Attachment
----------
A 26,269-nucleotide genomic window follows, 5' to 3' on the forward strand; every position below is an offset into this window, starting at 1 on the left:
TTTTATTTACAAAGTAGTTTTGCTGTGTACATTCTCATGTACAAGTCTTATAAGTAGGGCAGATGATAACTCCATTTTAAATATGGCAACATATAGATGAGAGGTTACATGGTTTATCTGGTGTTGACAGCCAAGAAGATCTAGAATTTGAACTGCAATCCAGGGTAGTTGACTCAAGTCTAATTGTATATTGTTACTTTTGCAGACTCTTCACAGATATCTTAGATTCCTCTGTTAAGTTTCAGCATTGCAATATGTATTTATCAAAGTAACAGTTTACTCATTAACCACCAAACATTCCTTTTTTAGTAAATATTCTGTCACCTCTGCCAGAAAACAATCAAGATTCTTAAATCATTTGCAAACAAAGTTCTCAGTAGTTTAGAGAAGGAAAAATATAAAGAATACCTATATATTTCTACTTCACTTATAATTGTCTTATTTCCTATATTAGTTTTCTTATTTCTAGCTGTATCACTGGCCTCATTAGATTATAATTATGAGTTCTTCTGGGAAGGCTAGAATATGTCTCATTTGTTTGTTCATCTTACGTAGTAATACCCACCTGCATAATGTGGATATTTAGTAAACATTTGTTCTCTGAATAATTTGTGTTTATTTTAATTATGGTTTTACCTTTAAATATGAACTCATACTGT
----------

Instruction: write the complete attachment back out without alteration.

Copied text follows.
A 26,269-nucleotide genomic window follows, 5' to 3' on the forward strand; every position below is an offset into this window, starting at 1 on the left:
TTTTATTTACAAAGTAGTTTTGCTGTGTACATTCTCATGTACAAGTCTTATAAGTAGGGCAGATGATAACTCCATTTTAAATATGGCAACATATAGATGAGAGGTTACATGGTTTATCTGGTGTTGACAGCCAAGAAGATCTAGAATTTGAACTGCAATCCAGGGTAGTTGACTCAAGTCTAATTGTATATTGTTACTTTTGCAGACTCTTCACAGATATCTTAGATTCCTCTGTTAAGTTTCAGCATTGCAATATGTATTTATCAAAGTAACAGTTTACTCATTAACCACCAAACATTCCTTTTTTAGTAAATATTCTGTCACCTCTGCCAGAAAACAATCAAGATTCTTAAATCATTTGCAAACAAAGTTCTCAGTAGTTTAGAGAAGGAAAAATATAAAGAATACCTATATATTTCTACTTCACTTATAATTGTCTTATTTCCTATATTAGTTTTCTTATTTCTAGCTGTATCACTGGCCTCATTAGATTATAATTATGAGTTCTTCTGGGAAGGCTAGAATATGTCTCATTTGTTTGTTCATCTTACGTAGTAATACCCACCTGCATAATGTGGATATTTAGTAAACATTTGTTCTCTGAATAATTTGTGTTTATTTTAATTATGGTTTTACCTTTAAATATGAACTCATACTGT